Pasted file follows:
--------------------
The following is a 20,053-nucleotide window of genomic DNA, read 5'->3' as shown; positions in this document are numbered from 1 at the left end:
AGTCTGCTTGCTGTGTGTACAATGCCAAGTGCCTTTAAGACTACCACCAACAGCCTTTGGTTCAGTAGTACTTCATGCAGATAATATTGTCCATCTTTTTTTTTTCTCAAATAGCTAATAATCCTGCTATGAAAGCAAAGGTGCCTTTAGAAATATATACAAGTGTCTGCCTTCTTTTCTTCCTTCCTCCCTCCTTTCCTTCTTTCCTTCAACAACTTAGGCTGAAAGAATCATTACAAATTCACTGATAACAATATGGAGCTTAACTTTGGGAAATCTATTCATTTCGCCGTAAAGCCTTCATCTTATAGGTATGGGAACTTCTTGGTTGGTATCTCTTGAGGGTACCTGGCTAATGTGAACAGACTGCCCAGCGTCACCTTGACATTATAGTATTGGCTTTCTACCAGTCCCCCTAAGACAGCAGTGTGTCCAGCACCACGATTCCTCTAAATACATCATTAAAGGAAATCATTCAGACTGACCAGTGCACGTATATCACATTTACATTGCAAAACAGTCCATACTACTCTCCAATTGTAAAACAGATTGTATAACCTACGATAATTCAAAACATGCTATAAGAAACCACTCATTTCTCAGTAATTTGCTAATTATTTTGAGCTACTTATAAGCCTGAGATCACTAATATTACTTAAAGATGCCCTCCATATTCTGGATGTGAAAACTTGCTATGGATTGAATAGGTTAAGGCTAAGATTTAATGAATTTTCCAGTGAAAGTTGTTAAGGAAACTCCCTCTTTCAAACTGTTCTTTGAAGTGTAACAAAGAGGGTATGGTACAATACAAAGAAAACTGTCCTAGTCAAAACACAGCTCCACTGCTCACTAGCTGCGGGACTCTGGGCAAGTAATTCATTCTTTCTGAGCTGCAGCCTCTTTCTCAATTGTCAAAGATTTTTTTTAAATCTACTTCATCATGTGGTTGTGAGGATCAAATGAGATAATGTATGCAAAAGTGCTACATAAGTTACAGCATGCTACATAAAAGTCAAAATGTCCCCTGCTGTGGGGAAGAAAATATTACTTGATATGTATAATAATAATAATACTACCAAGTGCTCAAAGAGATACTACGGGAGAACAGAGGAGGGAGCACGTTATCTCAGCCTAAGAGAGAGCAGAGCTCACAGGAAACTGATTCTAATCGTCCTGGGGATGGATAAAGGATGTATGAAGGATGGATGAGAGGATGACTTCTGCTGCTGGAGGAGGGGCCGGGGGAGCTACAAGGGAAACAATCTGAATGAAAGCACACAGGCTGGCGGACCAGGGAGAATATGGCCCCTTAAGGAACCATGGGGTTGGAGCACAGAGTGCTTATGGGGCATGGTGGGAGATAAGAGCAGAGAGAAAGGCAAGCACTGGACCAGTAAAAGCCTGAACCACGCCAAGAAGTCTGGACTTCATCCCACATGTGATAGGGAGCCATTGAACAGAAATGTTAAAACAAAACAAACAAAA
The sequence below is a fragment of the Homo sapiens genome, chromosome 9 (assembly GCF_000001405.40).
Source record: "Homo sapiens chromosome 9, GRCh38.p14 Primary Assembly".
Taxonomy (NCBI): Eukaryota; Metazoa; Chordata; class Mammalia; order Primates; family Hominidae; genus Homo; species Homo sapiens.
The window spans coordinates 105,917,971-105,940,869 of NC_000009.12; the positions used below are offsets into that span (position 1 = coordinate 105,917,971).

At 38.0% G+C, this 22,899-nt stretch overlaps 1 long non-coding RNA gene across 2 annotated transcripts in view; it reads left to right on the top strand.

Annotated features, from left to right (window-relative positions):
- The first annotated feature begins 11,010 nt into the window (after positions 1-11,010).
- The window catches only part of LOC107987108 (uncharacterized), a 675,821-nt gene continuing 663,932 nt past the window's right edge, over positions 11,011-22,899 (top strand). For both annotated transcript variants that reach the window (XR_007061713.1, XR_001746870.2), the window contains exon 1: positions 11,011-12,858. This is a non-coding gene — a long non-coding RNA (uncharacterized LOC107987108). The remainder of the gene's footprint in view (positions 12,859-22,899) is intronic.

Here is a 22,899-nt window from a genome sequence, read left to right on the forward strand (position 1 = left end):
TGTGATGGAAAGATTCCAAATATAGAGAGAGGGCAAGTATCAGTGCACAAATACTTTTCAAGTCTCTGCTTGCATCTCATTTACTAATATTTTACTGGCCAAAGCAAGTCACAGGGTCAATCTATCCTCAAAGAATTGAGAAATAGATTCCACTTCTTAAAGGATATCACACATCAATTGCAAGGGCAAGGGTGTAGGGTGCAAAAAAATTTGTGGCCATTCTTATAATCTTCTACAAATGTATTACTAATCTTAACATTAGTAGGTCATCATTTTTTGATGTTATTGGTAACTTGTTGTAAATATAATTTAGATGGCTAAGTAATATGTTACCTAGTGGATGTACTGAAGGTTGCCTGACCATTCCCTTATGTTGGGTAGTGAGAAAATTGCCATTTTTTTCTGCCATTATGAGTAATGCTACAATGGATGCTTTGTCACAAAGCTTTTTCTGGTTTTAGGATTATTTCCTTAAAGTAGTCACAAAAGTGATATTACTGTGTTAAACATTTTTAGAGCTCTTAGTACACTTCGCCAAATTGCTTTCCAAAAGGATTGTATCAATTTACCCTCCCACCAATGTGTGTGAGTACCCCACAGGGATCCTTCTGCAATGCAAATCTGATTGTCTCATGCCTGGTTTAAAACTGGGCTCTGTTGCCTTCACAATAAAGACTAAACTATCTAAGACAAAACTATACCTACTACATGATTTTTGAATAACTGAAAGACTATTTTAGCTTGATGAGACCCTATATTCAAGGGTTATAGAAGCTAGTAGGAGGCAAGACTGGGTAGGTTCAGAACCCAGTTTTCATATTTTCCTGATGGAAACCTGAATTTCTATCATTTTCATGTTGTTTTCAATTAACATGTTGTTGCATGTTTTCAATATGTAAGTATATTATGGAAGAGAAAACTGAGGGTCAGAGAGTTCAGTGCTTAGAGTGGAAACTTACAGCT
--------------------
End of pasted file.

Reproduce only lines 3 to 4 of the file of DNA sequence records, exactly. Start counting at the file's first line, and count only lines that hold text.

The sequence below is a fragment of the Homo sapiens genome, chromosome 9 (assembly GCF_000001405.40).
Source record: "Homo sapiens chromosome 9, GRCh38.p14 Primary Assembly".